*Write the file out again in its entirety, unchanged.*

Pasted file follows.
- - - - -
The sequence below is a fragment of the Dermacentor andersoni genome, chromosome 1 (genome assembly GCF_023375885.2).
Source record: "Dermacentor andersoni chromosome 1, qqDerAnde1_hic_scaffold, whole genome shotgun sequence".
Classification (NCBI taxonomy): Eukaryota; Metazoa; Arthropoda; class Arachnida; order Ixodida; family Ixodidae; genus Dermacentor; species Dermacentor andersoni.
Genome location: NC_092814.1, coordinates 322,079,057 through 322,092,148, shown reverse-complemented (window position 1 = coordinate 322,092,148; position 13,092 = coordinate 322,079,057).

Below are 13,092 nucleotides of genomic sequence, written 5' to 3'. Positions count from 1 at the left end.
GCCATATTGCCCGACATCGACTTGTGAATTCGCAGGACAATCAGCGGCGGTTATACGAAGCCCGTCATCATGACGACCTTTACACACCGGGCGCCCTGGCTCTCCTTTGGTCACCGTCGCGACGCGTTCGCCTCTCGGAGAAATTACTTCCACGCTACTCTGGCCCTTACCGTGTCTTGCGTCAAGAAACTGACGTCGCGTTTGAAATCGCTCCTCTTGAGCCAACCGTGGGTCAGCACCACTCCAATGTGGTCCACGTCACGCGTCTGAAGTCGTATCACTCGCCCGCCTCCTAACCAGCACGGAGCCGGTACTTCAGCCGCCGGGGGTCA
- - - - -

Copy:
The sequence below is a fragment of the Dermacentor andersoni genome, chromosome 1 (genome assembly GCF_023375885.2).
Source record: "Dermacentor andersoni chromosome 1, qqDerAnde1_hic_scaffold, whole genome shotgun sequence".
Classification (NCBI taxonomy): Eukaryota; Metazoa; Arthropoda; class Arachnida; order Ixodida; family Ixodidae; genus Dermacentor; species Dermacentor andersoni.
Genome location: NC_092814.1, coordinates 322,079,057 through 322,092,148, shown reverse-complemented (window position 1 = coordinate 322,092,148; position 13,092 = coordinate 322,079,057).

Below are 13,092 nucleotides of genomic sequence, written 5' to 3'. Positions count from 1 at the left end.
GCCATATTGCCCGACATCGACTTGTGAATTCGCAGGACAATCAGCGGCGGTTATACGAAGCCCGTCATCATGACGACCTTTACACACCGGGCGCCCTGGCTCTCCTTTGGTCACCGTCGCGACGCGTTCGCCTCTCGGAGAAATTACTTCCACGCTACTCTGGCCCTTACCGTGTCTTGCGTCAAGAAACTGACGTCGCGTTTGAAATCGCTCCTCTTGAGCCAACCGTGGGTCAGCACCACTCCAATGTGGTCCACGTCACGCGTCTGAAGTCGTATCACTCGCCCGCCTCCTAACCAGCACGGAGCCGGTACTTCAGCCGCCGGGGGTCA